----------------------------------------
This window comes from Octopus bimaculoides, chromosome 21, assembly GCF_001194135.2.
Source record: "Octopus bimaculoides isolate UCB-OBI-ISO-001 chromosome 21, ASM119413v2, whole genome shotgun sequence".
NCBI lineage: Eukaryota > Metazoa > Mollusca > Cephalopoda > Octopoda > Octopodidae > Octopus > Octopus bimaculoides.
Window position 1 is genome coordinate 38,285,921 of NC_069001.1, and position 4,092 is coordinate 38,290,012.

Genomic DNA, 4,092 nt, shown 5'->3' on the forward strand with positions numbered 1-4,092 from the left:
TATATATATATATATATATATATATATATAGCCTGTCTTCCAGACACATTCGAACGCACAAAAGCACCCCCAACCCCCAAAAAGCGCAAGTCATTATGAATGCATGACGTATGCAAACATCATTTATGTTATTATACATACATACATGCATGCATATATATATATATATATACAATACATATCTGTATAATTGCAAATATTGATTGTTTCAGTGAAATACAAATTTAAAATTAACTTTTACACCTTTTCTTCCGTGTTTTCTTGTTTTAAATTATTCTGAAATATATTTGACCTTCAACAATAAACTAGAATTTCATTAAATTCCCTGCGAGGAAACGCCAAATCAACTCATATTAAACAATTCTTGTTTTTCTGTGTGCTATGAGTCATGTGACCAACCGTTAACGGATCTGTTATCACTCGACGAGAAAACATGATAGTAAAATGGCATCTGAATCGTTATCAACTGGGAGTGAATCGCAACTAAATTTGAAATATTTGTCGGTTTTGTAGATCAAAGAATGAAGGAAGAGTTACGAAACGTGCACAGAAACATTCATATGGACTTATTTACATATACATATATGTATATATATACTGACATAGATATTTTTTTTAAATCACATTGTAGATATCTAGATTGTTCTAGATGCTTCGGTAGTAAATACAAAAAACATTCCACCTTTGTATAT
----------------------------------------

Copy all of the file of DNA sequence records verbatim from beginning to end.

This window comes from Octopus bimaculoides, chromosome 21, assembly GCF_001194135.2.
Source record: "Octopus bimaculoides isolate UCB-OBI-ISO-001 chromosome 21, ASM119413v2, whole genome shotgun sequence".
NCBI lineage: Eukaryota > Metazoa > Mollusca > Cephalopoda > Octopoda > Octopodidae > Octopus > Octopus bimaculoides.
Window position 1 is genome coordinate 38,285,921 of NC_069001.1, and position 4,092 is coordinate 38,290,012.

Genomic DNA, 4,092 nt, shown 5'->3' on the forward strand with positions numbered 1-4,092 from the left:
TATATATATATATATATATATATATATATAGCCTGTCTTCCAGACACATTCGAACGCACAAAAGCACCCCCAACCCCCAAAAAGCGCAAGTCATTATGAATGCATGACGTATGCAAACATCATTTATGTTATTATACATACATACATGCATGCATATATATATATATATATACAATACATATCTGTATAATTGCAAATATTGATTGTTTCAGTGAAATACAAATTTAAAATTAACTTTTACACCTTTTCTTCCGTGTTTTCTTGTTTTAAATTATTCTGAAATATATTTGACCTTCAACAATAAACTAGAATTTCATTAAATTCCCTGCGAGGAAACGCCAAATCAACTCATATTAAACAATTCTTGTTTTTCTGTGTGCTATGAGTCATGTGACCAACCGTTAACGGATCTGTTATCACTCGACGAGAAAACATGATAGTAAAATGGCATCTGAATCGTTATCAACTGGGAGTGAATCGCAACTAAATTTGAAATATTTGTCGGTTTTGTAGATCAAAGAATGAAGGAAGAGTTACGAAACGTGCACAGAAACATTCATATGGACTTATTTACATATACATATATGTATATATATACTGACATAGATATTTTTTTTAAATCACATTGTAGATATCTAGATTGTTCTAGATGCTTCGGTAGTAAATACAAAAAACATTCCACCTTTGTATAT